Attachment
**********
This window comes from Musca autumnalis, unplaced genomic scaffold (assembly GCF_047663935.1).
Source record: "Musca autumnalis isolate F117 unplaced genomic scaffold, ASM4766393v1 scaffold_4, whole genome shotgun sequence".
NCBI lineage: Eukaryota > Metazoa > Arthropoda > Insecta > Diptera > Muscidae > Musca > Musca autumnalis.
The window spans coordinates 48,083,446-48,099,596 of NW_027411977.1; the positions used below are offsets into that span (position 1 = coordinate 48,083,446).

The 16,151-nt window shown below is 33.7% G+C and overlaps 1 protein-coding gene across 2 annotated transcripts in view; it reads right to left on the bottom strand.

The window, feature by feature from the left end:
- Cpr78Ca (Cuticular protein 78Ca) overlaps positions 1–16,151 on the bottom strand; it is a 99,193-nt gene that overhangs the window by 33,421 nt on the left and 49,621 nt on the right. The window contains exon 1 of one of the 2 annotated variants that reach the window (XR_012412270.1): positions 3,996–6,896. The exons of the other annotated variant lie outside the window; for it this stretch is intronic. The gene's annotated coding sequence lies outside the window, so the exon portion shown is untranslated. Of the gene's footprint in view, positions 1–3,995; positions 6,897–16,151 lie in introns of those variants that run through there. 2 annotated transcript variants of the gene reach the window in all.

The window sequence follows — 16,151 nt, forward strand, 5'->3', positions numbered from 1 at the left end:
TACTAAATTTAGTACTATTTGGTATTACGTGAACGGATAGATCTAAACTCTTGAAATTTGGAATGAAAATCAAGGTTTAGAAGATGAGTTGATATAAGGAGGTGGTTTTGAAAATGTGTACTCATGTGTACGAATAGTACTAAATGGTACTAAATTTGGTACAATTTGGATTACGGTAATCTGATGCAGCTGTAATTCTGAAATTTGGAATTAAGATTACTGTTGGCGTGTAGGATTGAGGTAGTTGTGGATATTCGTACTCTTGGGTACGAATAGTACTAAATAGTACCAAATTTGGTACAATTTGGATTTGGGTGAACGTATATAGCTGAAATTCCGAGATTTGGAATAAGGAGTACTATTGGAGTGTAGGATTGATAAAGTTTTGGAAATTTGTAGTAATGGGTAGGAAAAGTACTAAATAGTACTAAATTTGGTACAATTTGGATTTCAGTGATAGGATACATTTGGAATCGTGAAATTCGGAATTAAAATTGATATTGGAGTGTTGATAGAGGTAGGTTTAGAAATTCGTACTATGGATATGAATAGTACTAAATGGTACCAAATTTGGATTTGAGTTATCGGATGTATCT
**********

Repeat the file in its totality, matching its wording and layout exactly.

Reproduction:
This window comes from Musca autumnalis, unplaced genomic scaffold (assembly GCF_047663935.1).
Source record: "Musca autumnalis isolate F117 unplaced genomic scaffold, ASM4766393v1 scaffold_4, whole genome shotgun sequence".
NCBI lineage: Eukaryota > Metazoa > Arthropoda > Insecta > Diptera > Muscidae > Musca > Musca autumnalis.
The window spans coordinates 48,083,446-48,099,596 of NW_027411977.1; the positions used below are offsets into that span (position 1 = coordinate 48,083,446).

The 16,151-nt window shown below is 33.7% G+C and overlaps 1 protein-coding gene across 2 annotated transcripts in view; it reads right to left on the bottom strand.

The window, feature by feature from the left end:
- Cpr78Ca (Cuticular protein 78Ca) overlaps positions 1–16,151 on the bottom strand; it is a 99,193-nt gene that overhangs the window by 33,421 nt on the left and 49,621 nt on the right. The window contains exon 1 of one of the 2 annotated variants that reach the window (XR_012412270.1): positions 3,996–6,896. The exons of the other annotated variant lie outside the window; for it this stretch is intronic. The gene's annotated coding sequence lies outside the window, so the exon portion shown is untranslated. Of the gene's footprint in view, positions 1–3,995; positions 6,897–16,151 lie in introns of those variants that run through there. 2 annotated transcript variants of the gene reach the window in all.

The window sequence follows — 16,151 nt, forward strand, 5'->3', positions numbered from 1 at the left end:
TACTAAATTTAGTACTATTTGGTATTACGTGAACGGATAGATCTAAACTCTTGAAATTTGGAATGAAAATCAAGGTTTAGAAGATGAGTTGATATAAGGAGGTGGTTTTGAAAATGTGTACTCATGTGTACGAATAGTACTAAATGGTACTAAATTTGGTACAATTTGGATTACGGTAATCTGATGCAGCTGTAATTCTGAAATTTGGAATTAAGATTACTGTTGGCGTGTAGGATTGAGGTAGTTGTGGATATTCGTACTCTTGGGTACGAATAGTACTAAATAGTACCAAATTTGGTACAATTTGGATTTGGGTGAACGTATATAGCTGAAATTCCGAGATTTGGAATAAGGAGTACTATTGGAGTGTAGGATTGATAAAGTTTTGGAAATTTGTAGTAATGGGTAGGAAAAGTACTAAATAGTACTAAATTTGGTACAATTTGGATTTCAGTGATAGGATACATTTGGAATCGTGAAATTCGGAATTAAAATTGATATTGGAGTGTTGATAGAGGTAGGTTTAGAAATTCGTACTATGGATATGAATAGTACTAAATGGTACCAAATTTGGATTTGAGTTATCGGATGTATCT